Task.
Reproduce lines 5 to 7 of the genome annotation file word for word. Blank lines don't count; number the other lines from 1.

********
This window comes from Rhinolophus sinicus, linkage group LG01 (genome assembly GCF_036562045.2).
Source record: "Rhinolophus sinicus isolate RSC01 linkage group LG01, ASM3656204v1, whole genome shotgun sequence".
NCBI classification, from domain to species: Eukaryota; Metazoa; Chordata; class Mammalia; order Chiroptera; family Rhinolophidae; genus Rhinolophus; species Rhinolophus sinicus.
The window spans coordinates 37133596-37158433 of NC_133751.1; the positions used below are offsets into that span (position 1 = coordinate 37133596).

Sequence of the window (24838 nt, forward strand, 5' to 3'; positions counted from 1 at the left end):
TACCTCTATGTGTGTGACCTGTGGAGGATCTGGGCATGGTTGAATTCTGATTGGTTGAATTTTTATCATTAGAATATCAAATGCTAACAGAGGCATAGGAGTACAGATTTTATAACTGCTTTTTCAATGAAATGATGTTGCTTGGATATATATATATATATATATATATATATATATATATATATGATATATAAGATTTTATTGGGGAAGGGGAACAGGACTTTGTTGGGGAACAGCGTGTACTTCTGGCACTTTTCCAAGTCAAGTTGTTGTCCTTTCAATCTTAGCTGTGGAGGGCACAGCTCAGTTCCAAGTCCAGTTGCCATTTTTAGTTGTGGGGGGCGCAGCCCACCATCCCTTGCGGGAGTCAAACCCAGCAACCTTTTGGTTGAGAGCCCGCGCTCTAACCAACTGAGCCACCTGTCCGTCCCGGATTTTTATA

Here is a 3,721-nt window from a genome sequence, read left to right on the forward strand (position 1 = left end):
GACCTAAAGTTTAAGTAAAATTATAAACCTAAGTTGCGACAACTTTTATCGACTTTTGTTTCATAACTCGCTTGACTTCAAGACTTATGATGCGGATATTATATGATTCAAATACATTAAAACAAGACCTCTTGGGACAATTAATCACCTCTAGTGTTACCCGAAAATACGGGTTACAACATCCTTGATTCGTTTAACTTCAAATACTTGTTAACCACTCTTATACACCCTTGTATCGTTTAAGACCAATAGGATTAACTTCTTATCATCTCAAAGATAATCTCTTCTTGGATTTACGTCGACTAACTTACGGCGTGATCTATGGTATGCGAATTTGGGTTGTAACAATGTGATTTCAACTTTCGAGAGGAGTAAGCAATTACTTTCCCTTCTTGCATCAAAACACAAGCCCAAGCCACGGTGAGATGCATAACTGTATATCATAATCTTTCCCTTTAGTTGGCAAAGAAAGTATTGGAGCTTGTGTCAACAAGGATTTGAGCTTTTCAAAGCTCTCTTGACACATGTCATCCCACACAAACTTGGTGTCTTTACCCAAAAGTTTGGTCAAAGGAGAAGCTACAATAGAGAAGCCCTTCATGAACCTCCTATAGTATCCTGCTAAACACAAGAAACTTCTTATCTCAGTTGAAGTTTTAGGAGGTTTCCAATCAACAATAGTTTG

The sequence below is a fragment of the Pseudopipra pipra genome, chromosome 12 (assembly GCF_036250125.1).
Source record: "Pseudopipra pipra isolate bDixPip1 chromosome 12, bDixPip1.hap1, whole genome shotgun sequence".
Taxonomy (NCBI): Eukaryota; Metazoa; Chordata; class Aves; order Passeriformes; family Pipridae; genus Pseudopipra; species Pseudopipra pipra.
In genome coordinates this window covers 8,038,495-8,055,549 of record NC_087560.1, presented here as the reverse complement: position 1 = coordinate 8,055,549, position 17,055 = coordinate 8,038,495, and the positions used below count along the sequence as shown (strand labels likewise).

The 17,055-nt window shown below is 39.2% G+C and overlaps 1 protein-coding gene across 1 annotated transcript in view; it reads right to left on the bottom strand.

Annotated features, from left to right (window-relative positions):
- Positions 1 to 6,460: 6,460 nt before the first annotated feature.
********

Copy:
Sequence of the window (24838 nt, forward strand, 5' to 3'; positions counted from 1 at the left end):
TACCTCTATGTGTGTGACCTGTGGAGGATCTGGGCATGGTTGAATTCTGATTGGTTGAATTTTTATCATTAGAATATCAAATGCTAACAGAGGCATAGGAGTACAGATTTTATAACTGCTTTTTCAATGAAATGATGTTGCTTGGATATATATATATATATATATATATATATATATATATATATGATATATAAGATTTTATTGGGGAAGGGGAACAGGACTTTGTTGGGGAACAGCGTGTACTTCTGGCACTTTTCCAAGTCAAGTTGTTGTCCTTTCAATCTTAGCTGTGGAGGGCACAGCTCAGTTCCAAGTCCAGTTGCCATTTTTAGTTGTGGGGGGCGCAGCCCACCATCCCTTGCGGGAGTCAAACCCAGCAACCTTTTGGTTGAGAGCCCGCGCTCTAACCAACTGAGCCACCTGTCCGTCCCGGATTTTTATA

Here is a 3,721-nt window from a genome sequence, read left to right on the forward strand (position 1 = left end):